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Things photographed in 2018

The time of ice departing is always quite photogenic at the seaside.

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Spring was early and very warm. I spent it romancing this book.

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I also discovered a solitary daffodil at the seaside.

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….and had an all-around good time there. They hadn’t fenced the meadow in yet for the cows, in spite of it being early May, so there was ample space and practically no one else there. I got to run barefoot and all.

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Then came summer. It was very hot and uncomfortable.

I stayed in this old-fashioned room.

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Then came the best autumn my eyes have seen. It was the warmest. I went exploring the woods and discovered an egg up the tree. It’s not chicken. DSC03090

Then I made this composition with my forest finds.

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Some creature liked me.

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Some creature had died at sea and been washed to the shore.

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Then it finally stopped being very warm.

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When November came, I was very cheerful about it. So much warmth and sun made dreariness a novelty.

Also, my cat did some modelling for pet products.

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Shameful

Like the two springs before, I’m reading Jean-Christophe. This time it’s the second book. The first 50 to 100 pages I was a bit tired of the story. There seemed no development whatsoever, just the same type of things repeated over and over again: criticism of the local (French) music and art scene, Christophe alienating everyone, gathering enemies and falling into troubled relationships with women, and other people. The way this narrative repeats itself in just slightly different forms IS tiresome. It’s very predictable that after the artistic commentary and struggle chapters comes an infatuation chapter.  And not only that but there is no change in either either. This is not a typo. But anyhow.

I somehow got over this. The other day I felt a pleasant kind of cosiness to pick this book up again and be in the company of Christophe. This will sound sentimental – I’m trying to think of a way of phrasing it so it will sound less so – because it isn’t so – it’s a very down-to-earth sort of feeling, but he is like a friend to me. Reading this novel is like interacting with a friend, keeping an eye on his life and doings. A gentle, earthy sort of pleasure. Like touching moss or tree bark.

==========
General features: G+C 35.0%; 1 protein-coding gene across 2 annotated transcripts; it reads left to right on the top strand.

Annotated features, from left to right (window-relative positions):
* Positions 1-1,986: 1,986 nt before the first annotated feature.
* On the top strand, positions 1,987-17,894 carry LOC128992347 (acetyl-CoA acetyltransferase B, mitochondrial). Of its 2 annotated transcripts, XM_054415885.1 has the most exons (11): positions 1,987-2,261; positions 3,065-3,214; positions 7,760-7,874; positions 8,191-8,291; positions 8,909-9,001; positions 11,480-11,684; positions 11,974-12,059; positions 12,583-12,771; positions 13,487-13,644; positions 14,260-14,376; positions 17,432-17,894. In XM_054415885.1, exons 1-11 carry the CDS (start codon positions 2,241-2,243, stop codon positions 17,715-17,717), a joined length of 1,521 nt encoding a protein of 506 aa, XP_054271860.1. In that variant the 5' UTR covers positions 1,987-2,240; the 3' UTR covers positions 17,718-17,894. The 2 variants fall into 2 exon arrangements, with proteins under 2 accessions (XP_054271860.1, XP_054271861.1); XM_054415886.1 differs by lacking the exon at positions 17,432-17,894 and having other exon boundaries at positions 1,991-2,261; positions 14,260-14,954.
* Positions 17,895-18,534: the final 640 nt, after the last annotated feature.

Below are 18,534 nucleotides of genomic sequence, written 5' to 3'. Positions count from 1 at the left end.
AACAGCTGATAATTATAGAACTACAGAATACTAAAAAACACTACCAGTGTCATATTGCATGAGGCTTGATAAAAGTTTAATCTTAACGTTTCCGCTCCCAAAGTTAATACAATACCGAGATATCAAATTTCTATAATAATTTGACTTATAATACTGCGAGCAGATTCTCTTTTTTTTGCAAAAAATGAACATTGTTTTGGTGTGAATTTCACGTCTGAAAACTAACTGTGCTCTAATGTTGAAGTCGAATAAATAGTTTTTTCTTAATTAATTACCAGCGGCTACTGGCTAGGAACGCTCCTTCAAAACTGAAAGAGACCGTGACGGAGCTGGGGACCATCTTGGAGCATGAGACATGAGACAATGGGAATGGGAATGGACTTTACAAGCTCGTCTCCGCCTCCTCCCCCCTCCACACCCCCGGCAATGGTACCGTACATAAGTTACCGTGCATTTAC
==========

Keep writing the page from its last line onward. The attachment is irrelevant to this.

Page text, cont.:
That was my first emotion and mood. But it got worse. I noticed I was slightly falling in love with me him – (if ever there was a Freudian slip, this has got to be the master slip…). When his appearance was described, I noticed it particularly (no, he isn’t beautiful). I’m also becoming to understand his strength. In the first book, the narrator kept referring to Christophe’s strength, but I failed to see a neurotic like that being particularly strong. Now I can see it more, though his type of strength is hardly my prototype, which probably made the suggestion laughable at first. One lives and learns.

Admiration and adoration of fictional characters is something I do sometimes, being of such a temperament that adores, but I don’t recall ever falling in love with them. I can’t say I have done so now either, but I noticed the gentle buds. So yes, I obviously have a screw or two loose.

Oh. And I think trees and moss are my favourite things in nature.

Parendamine

Tõlgin parajasti ühte teksti, ja mõtlen, kas ma peaks kasutama sõna “parendama”. Sest see on just selline koht, kus üks laialdase kogemusega tõlkija seda kasutaks. Sest mõeldud on ju tõesti, et too asi X teeb head veelgi paremaks. Enne oli ka hea. Ja nüüd tehakse veelgi paremaks. Ma saan erinevusest aru, aga…. keegi ei räägi ju nii? Ainult tõlgitud lepingud ja kasutusjuhendid on parendamisi täis. Et jah siis. Tõrgun.

Ei suuda seda sõna trükkida. Eneseirooniaga, pihku itsitades suudaks. Aga no tõsimeeli. Minu sõrmed ei paindu. Või teeks ikkagi naljaga. Ega keegi aru ei saaks. Iseendal oleks siiski parem.

(ranting about my highly personal, language-specific translation struggles)

Wodehouse

“He has the most distorted ideas about wit and humour; he draws over his books and examination papers in the most distressing way and writes foolish rhymes in other people’s books. Notwithstanding he has a genuine interest in literature and can often talk with enthusiasm and good sense about it.”

Dulwich College report on P.G. Wodehouse, 1899

 

I want to write foolish rhymes in other people’s books too. It sounds like a charming thing to do.

 

Out of this world experience

I switched off the light last night to go to bed, thought of something for a couple of minutes and then turned the other side. Little did I expect to have my first and only otherworldly visitation that night.

I saw two tiny silvery spots on my sheets next to the pillow. They looked like glitter and were placed symmetrically like eyes.

I thought what the hell and tried to rub them off, assuming they were glitter. They wouldn’t go. I thought WHAT THE HELL and tried looking away in case this was an optical illusion of some sort. Still the glitter eyes stayed next to my pillow. I removed the sheet in case something was glittering under it and could be rubbed off this way, but to no avail.

And this is the last I remember….

I’ve had trouble falling asleep these days, so I’m really surprised I fell asleep instantaneously after messing with the glitter eyes. Maybe it was my sleep fairy. In which case, sleep fairy, I am most truly sorry for mistaking you to be glitter and trying to be rid of you. Please come again and glitter next to my pillow. #waitingfortonight

Old opinions

On academic writing